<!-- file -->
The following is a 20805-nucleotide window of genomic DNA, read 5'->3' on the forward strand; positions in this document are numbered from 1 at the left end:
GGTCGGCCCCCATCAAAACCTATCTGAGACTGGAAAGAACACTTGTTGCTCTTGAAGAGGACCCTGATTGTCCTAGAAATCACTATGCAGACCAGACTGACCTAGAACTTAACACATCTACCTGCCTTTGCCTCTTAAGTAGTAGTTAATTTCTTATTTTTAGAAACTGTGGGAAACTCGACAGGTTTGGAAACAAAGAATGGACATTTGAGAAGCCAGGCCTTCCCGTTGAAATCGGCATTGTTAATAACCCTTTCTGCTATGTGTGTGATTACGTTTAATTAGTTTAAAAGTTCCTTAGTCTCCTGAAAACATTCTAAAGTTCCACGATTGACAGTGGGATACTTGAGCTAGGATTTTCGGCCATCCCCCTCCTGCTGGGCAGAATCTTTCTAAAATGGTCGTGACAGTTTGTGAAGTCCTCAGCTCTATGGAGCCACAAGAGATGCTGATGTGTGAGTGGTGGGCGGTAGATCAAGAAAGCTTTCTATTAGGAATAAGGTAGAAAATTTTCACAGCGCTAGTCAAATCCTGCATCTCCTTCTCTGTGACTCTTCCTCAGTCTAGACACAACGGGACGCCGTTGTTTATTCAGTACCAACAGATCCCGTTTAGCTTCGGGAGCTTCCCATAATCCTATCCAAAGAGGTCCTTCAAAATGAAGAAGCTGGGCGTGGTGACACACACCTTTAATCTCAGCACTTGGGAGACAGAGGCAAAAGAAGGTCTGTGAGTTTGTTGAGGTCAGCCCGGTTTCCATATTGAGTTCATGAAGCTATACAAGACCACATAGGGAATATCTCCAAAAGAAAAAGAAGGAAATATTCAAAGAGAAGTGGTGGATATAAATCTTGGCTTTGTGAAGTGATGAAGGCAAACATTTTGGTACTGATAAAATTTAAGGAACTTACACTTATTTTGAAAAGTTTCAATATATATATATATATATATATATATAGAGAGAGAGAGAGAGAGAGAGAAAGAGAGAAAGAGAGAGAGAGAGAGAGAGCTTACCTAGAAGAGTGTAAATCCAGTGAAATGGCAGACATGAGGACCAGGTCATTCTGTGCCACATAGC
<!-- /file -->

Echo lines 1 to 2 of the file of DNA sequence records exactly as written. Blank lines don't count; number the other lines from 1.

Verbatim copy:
The following is a 20805-nucleotide window of genomic DNA, read 5'->3' on the forward strand; positions in this document are numbered from 1 at the left end:
GGTCGGCCCCCATCAAAACCTATCTGAGACTGGAAAGAACACTTGTTGCTCTTGAAGAGGACCCTGATTGTCCTAGAAATCACTATGCAGACCAGACTGACCTAGAACTTAACACATCTACCTGCCTTTGCCTCTTAAGTAGTAGTTAATTTCTTATTTTTAGAAACTGTGGGAAACTCGACAGGTTTGGAAACAAAGAATGGACATTTGAGAAGCCAGGCCTTCCCGTTGAAATCGGCATTGTTAATAACCCTTTCTGCTATGTGTGTGATTACGTTTAATTAGTTTAAAAGTTCCTTAGTCTCCTGAAAACATTCTAAAGTTCCACGATTGACAGTGGGATACTTGAGCTAGGATTTTCGGCCATCCCCCTCCTGCTGGGCAGAATCTTTCTAAAATGGTCGTGACAGTTTGTGAAGTCCTCAGCTCTATGGAGCCACAAGAGATGCTGATGTGTGAGTGGTGGGCGGTAGATCAAGAAAGCTTTCTATTAGGAATAAGGTAGAAAATTTTCACAGCGCTAGTCAAATCCTGCATCTCCTTCTCTGTGACTCTTCCTCAGTCTAGACACAACGGGACGCCGTTGTTTATTCAGTACCAACAGATCCCGTTTAGCTTCGGGAGCTTCCCATAATCCTATCCAAAGAGGTCCTTCAAAATGAAGAAGCTGGGCGTGGTGACACACACCTTTAATCTCAGCACTTGGGAGACAGAGGCAAAAGAAGGTCTGTGAGTTTGTTGAGGTCAGCCCGGTTTCCATATTGAGTTCATGAAGCTATACAAGACCACATAGGGAATATCTCCAAAAGAAAAAGAAGGAAATATTCAAAGAGAAGTGGTGGATATAAATCTTGGCTTTGTGAAGTGATGAAGGCAAACATTTTGGTACTGATAAAATTTAAGGAACTTACACTTATTTTGAAAAGTTTCAATATATATATATATATATATATATATAGAGAGAGAGAGAGAGAGAGAGAAAGAGAGAAAGAGAGAGAGAGAGAGAGAGCTTACCTAGAAGAGTGTAAATCCAGTGAAATGGCAGACATGAGGACCAGGTCATTCTGTGCCACATAGC